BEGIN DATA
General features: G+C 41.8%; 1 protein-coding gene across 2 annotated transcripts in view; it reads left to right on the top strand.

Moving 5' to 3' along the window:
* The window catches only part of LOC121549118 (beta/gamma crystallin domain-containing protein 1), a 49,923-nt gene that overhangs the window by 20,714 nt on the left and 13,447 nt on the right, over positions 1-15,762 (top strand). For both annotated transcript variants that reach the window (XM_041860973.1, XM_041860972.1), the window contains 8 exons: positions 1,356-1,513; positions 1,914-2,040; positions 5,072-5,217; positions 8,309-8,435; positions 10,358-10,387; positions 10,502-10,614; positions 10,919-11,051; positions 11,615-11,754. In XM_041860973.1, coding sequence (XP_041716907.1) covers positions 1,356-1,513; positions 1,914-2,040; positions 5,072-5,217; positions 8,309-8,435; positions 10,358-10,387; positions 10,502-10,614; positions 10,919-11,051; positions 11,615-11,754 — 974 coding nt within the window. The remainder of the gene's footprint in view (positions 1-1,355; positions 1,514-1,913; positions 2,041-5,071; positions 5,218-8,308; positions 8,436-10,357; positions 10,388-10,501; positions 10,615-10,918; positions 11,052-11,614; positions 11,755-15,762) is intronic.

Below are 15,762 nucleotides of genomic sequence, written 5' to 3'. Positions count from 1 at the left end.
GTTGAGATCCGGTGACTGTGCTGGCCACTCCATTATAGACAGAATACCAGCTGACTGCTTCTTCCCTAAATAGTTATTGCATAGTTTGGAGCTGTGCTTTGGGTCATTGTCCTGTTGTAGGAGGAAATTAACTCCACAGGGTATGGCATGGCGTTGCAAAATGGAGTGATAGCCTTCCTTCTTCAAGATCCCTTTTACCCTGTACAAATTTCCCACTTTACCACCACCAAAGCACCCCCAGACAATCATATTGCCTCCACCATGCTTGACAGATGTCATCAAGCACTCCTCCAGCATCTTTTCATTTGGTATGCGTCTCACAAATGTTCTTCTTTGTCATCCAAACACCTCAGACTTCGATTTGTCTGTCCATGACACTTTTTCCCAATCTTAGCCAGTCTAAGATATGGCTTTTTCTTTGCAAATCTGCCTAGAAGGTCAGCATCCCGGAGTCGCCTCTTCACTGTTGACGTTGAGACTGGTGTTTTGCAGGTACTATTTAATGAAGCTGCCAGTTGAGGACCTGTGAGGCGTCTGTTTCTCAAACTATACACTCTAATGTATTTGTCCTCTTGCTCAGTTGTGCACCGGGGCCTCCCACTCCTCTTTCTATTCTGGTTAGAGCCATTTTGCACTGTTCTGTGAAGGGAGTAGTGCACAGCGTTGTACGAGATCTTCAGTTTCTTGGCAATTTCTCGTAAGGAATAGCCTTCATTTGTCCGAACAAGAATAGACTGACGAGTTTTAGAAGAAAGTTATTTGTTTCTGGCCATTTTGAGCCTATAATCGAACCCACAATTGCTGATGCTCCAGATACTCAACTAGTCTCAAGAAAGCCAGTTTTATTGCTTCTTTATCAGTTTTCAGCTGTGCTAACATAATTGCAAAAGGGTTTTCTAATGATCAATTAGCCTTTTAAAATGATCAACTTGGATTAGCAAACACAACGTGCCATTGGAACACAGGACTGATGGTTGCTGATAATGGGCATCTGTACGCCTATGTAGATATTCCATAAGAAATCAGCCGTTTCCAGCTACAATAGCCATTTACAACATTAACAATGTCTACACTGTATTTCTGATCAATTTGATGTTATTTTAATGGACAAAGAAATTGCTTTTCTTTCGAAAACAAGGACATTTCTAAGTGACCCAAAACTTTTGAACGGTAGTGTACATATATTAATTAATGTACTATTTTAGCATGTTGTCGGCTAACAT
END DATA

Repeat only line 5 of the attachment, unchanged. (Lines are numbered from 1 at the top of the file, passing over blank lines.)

GTTGAGATCCGGTGACTGTGCTGGCCACTCCATTATAGACAGAATACCAGCTGACTGCTTCTTCCCTAAATAGTTATTGCATAGTTTGGAGCTGTGCTTTGGGTCATTGTCCTGTTGTAGGAGGAAATTAACTCCACAGGGTATGGCATGGCGTTGCAAAATGGAGTGATAGCCTTCCTTCTTCAAGATCCCTTTTACCCTGTACAAATTTCCCACTTTACCACCACCAAAGCACCCCCAGACAATCATATTGCCTCCACCATGCTTGACAGATGTCATCAAGCACTCCTCCAGCATCTTTTCATTTGGTATGCGTCTCACAAATGTTCTTCTTTGTCATCCAAACACCTCAGACTTCGATTTGTCTGTCCATGACACTTTTTCCCAATCTTAGCCAGTCTAAGATATGGCTTTTTCTTTGCAAATCTGCCTAGAAGGTCAGCATCCCGGAGTCGCCTCTTCACTGTTGACGTTGAGACTGGTGTTTTGCAGGTACTATTTAATGAAGCTGCCAGTTGAGGACCTGTGAGGCGTCTGTTTCTCAAACTATACACTCTAATGTATTTGTCCTCTTGCTCAGTTGTGCACCGGGGCCTCCCACTCCTCTTTCTATTCTGGTTAGAGCCATTTTGCACTGTTCTGTGAAGGGAGTAGTGCACAGCGTTGTACGAGATCTTCAGTTTCTTGGCAATTTCTCGTAAGGAATAGCCTTCATTTGTCCGAACAAGAATAGACTGACGAGTTTTAGAAGAAAGTTATTTGTTTCTGGCCATTTTGAGCCTATAATCGAACCCACAATTGCTGATGCTCCAGATACTCAACTAGTCTCAAGAAAGCCAGTTTTATTGCTTCTTTATCAGTTTTCAGCTGTGCTAACATAATTGCAAAAGGGTTTTCTAATGATCAATTAGCCTTTTAAAATGATCAACTTGGATTAGCAAACACAACGTGCCATTGGAACACAGGACTGATGGTTGCTGATAATGGGCATCTGTACGCCTATGTAGATATTCCATAAGAAATCAGCCGTTTCCAGCTACAATAGCCATTTACAACATTAACAATGTCTACACTGTATTTCTGATCAATTTGATGTTATTTTAATGGACAAAGAAATTGCTTTTCTTTCGAAAACAAGGACATTTCTAAGTGACCCAAAACTTTTGAACGGTAGTGTACATATATTAATTAATGTACTATTTTAGCATGTTGTCGGCTAACAT